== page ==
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Fort Greene contains many superb examples of mid-19th century Italianate and Estlake architecture, most of which is well preserved. It is known for its many graceful, tree-lined strets and elegant low-rise housing. The neighborhood is geographically desireable and close to the Atlantic Avenue train station, with access to most major subway lines. It is also home to several important cultural institutions like the Brooklyn Acadaemy of Music, The Brooklyn Music School, The Paul Robeson Theater, The Museum of Contemporary African Diasporan Arts (MoCADA), Urban Glass, 651 Arts performing center for African-American presenters, and Lafayette Church. Brooklyn technical High School is oneof New York City’s most competititve public schools. And, we can’t forget Fort Greene Park, a spot of greenery created in 1848, and planned by Frederick Law Olmsted and Calvert Vaux, the designers of Central Park. It’s home to a farmer’s market every Saturday at the corner of Dekalb and Fort Greene Place. A little further east on Dekalb Avenue is home to the neighborhood’s Restaurant Row.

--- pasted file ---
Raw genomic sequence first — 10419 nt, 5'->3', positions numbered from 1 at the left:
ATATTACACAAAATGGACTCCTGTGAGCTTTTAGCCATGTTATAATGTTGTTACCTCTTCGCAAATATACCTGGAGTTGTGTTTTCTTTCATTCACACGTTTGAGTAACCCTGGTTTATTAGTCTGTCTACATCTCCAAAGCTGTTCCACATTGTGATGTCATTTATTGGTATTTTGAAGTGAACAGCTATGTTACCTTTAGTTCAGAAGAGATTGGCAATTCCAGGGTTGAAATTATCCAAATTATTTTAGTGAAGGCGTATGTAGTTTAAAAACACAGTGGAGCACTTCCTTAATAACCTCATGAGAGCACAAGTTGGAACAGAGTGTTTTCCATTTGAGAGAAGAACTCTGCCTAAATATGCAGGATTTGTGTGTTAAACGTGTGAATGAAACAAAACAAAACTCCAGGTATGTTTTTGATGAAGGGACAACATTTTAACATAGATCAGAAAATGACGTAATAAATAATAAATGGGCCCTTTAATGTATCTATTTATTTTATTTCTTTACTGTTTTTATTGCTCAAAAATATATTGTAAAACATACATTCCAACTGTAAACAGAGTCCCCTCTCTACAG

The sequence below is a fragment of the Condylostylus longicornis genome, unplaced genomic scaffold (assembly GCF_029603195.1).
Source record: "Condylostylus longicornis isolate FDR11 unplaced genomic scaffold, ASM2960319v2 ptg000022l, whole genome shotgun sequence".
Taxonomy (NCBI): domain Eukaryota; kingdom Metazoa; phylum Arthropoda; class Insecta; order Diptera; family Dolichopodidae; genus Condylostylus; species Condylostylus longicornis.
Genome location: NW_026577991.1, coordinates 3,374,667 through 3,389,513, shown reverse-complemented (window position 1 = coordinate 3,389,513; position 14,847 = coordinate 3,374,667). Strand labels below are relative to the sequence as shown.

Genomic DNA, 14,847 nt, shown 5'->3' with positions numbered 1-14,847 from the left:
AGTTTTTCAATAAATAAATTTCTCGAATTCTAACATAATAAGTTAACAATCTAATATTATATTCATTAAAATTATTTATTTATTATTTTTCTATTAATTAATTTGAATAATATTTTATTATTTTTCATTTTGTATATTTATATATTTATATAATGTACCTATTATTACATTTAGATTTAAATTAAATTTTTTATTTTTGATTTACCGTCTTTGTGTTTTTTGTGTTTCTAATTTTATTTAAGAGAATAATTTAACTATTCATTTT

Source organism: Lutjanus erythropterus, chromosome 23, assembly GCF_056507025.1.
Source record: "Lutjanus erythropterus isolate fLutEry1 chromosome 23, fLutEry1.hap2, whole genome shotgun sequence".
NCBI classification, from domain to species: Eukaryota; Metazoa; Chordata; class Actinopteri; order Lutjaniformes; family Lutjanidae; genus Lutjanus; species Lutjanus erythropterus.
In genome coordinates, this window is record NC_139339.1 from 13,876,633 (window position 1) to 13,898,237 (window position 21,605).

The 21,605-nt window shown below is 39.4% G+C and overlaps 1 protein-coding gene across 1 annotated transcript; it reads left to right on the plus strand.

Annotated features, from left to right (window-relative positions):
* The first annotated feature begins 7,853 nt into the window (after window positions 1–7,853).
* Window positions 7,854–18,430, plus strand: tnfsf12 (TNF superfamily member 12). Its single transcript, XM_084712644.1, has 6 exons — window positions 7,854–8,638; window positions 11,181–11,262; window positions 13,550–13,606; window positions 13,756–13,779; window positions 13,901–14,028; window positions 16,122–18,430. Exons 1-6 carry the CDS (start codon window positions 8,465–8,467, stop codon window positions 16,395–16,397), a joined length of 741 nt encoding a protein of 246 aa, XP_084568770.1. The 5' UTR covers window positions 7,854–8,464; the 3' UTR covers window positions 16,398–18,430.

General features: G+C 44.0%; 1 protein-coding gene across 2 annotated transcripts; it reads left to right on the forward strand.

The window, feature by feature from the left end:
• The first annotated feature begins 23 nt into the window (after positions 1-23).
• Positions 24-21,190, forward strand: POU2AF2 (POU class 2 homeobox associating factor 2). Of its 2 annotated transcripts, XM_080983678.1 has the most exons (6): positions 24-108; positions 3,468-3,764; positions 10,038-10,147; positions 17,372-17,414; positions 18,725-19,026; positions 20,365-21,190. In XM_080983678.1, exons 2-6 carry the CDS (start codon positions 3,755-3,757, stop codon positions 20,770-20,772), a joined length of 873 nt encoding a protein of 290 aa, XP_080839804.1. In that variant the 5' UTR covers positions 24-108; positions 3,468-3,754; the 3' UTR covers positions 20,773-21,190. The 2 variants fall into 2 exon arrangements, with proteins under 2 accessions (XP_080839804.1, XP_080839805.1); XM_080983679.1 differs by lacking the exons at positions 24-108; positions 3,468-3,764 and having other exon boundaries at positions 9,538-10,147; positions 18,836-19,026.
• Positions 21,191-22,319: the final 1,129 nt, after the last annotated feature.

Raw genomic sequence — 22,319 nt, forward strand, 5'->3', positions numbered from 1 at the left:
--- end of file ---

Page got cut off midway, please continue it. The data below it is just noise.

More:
In The News:  Living in Fort Greene.  The Boundaries: Runs from Flushing Avenue in the north to Atlantic Avenue in the south and Vanderbilt Avenue in the east to Flatbush Avenue in the west. The Commute: The 2, 3, 4, 5, A, C, B, Q, M, N, R and G subway lines serve the area, as well as the LIRR. Click on the “Directions” link in the menu on the left for exact walking/subway directions and commuting time.